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Leicester City Victory Parade
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Football is a religion, and in the country that created football, this fairy tail David and Goliath story enraptured the nation. No football pundit or fan could have predicted that a team who have typically yo-yoed up and down between the top division and second division for over a century, would be crowned champions. Their achievement defied financial logic in an era of ever-increasing television revenue, where the most recent deal to broadcast matches on British TV was valued at 5.14bn, it was considered unthinkable that a team could challenge the dominance of the traditional elite club who have had a tight stranglehold on the Premiere league since it’s inception in 1992. For football fans across the country Leicester City FC’s modest finances and charming manager were a refreshing break, not to mention the exciting and creative football played by team of relative unknowns.

During the morning of the celebration day Leicester appeared slightly subdued with empty streets and shut up shops, but by the afternoon every corner on the parade path was packed. The football team with its Tia billionaire owner and entourage, snaked its way across the city on top of a bus whilst children watched in awe, seeing their heroes up close for the first time. The masses moved on to Victoria park to continue the celebrations until the sun dropped. Everyone and their grandma turned up, the subsequent images give an impression of the atmosphere and state of euphoria draped across the city. On this historic day, Leicester was truly unified amongst every class, race and creed. A reminder of how integral football is to English culture, and how everyone likes an excuse to have a party.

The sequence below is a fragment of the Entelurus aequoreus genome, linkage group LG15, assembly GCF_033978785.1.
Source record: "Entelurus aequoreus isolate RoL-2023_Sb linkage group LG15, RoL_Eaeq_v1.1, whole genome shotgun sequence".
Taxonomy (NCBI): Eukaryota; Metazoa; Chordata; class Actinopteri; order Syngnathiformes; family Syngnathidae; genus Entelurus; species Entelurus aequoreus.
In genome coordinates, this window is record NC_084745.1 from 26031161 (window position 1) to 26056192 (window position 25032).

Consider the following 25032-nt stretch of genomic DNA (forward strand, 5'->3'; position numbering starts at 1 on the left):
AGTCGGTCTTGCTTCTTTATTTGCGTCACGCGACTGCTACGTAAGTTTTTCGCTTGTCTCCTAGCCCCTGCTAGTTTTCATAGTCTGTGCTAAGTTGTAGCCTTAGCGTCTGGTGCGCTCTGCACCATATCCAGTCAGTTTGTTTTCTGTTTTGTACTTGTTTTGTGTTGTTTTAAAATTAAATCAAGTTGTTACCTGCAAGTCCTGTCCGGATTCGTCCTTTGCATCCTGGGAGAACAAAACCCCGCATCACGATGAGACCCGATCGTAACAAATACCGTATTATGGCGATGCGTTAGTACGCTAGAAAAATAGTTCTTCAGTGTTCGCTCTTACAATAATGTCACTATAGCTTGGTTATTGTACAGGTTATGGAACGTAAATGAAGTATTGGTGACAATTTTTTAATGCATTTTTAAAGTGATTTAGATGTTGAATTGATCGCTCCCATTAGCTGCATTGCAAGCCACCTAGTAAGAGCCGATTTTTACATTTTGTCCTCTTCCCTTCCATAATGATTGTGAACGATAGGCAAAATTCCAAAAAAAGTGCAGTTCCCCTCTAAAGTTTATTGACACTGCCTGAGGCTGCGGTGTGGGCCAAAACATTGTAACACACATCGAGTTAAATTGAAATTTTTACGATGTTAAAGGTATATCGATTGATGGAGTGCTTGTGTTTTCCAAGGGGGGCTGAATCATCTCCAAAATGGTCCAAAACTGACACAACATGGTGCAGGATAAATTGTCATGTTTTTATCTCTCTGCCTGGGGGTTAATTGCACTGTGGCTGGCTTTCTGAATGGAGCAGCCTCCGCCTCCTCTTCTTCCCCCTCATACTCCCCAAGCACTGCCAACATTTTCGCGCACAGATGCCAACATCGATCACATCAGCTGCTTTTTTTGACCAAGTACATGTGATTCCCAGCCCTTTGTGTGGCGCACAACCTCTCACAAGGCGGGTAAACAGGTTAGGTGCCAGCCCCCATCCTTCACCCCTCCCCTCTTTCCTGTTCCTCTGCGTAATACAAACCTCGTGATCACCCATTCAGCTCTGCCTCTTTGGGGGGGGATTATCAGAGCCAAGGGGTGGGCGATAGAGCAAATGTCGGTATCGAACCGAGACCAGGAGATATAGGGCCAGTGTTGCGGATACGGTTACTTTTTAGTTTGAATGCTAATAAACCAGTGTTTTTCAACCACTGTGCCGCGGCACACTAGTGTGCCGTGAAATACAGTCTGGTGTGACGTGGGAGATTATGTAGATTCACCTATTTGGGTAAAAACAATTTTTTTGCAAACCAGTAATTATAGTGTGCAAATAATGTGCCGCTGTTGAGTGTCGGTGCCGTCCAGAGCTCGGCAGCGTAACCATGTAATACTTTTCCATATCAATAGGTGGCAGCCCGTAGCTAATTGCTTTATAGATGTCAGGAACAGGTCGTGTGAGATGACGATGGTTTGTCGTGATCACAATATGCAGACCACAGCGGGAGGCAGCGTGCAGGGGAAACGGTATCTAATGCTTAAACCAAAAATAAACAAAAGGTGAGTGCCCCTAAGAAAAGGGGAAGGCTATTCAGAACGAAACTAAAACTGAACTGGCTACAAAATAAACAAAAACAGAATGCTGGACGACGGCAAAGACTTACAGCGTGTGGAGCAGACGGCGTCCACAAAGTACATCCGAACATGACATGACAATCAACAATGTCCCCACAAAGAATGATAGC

Orlando Gili was born in London in 1984 where he currently works as an editorial and commercial photographer. Predominately shooting portraiture, occasionally reportage, with an interest in documenting subcultures and eccentricity. He is a regular contributor for London journal Jocks & Nerds, and has been published in The Independent, Guardian and the Sunday Times.

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